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Conflict and Complicity: 11,000 Civilian Casualties Caused by Saudi Coalition’s Use of Explosive Weapons in Yemen Since 2015

Published by Anonymous (not verified) on Thu, 17/03/2022 - 2:00am in

CONFLICT AND COMPLICITY11,000 Civilian Casualties Caused by Saudi Coalition’s Use of Explosive Weapons in Yemen Since 2015

New data shows the extent of the death toll that can be placed at Saudi Arabia’s door – as Boris Johnson seeks closer energy ties with the Gulf state

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Almost 11,000 civilian casualties have been caused by the Saudi-led coalition’s use of explosive weapons in Yemen since its military interventions began in 2015, data from Action on Armed Violence (AOAV) reveals.

AOAV has recorded 15,905 civilian deaths and injuries from the use of explosive weapons in Yemen since 2015, accounting for 70% of the total recorded casualties in the country from explosive weapons (22,843). Of the civilian casualties, 68% (10,854) have been caused by the Saudi-led coalition’s and Saudi Arabia’s use of explosive weapons.

Airstrikes by the Saudi-led coalition have been the primary weapon of harm to civilians, accounting for 9,881 civilian deaths and injuries.

Prime Minister Boris Johnson is visiting Saudi Arabia today in an effort to ramp up energy exports to the West – following the decision to divest from Russian oil and gas due to Vladimir Putin’s invasion of Ukraine.

AOAV data reveals that Saudi Arabia has killed or injured almost 800% more civilians in Yemen over the past decade from explosive violence than Russian forces (and Russian-backed separatists) have harmed in Ukraine.

Taking data from English-language media sources, AOAV has evidence that, over the past decade, the Saudi led air-campaign over Yemen has killed or injured almost 11,000 civilians – compared to the more than 1,200 civilians reported to have been harmed by Russian-backed operations in Ukraine.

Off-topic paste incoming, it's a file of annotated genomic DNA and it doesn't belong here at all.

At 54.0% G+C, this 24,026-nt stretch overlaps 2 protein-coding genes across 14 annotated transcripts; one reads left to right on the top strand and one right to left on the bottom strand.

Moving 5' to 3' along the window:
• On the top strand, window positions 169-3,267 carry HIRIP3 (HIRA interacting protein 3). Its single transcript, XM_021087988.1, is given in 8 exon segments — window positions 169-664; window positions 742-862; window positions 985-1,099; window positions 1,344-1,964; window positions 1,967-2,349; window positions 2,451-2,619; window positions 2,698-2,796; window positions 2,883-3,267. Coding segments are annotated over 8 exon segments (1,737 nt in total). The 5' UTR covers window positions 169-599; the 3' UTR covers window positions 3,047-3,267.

This is not to diminish the casualties suffered in Ukraine, which are likely to markedly increase in the coming weeks. Rather, the comparison shows the double-standards of Johnson’s Government, in pursuing closer energy ties with Saudi Arabia.

Both figures are likely to be conservative estimates owing to the limitations of reliable reporting in conflict zones. Russia has also been responsible for countless deaths in Syria.


Boris Johnson’s Saudi Arabia TripTRADING OneMurderous RegimeFor Another
Adam Bienkov

The UN has estimated that the war in Yemen had killed 377,000 people by the end of 2021. More than 150,000 of these deaths were the direct result of the armed conflict, while a greater proportion have died due to hunger and disease as a result of the humanitarian crisis caused by the war. 

This morning, Foreign Secretary Liz Truss told Sky News that although she does not agree with all the policies of the Saudi Government – questioned in particular about its public execution of 81 people in recent days – “the reality is we are facing an aggressor in Vladimir Putin, who is wantonly destroying a neighbouring sovereign nation and we do need to work with countries across the world to find alternative sources of oil and gas”.

But is Saudi Arabia not also – as Truss described Russia – a country that is “wantonly destroying a neighbouring sovereign nation”? 

‘Dictator to Dictator’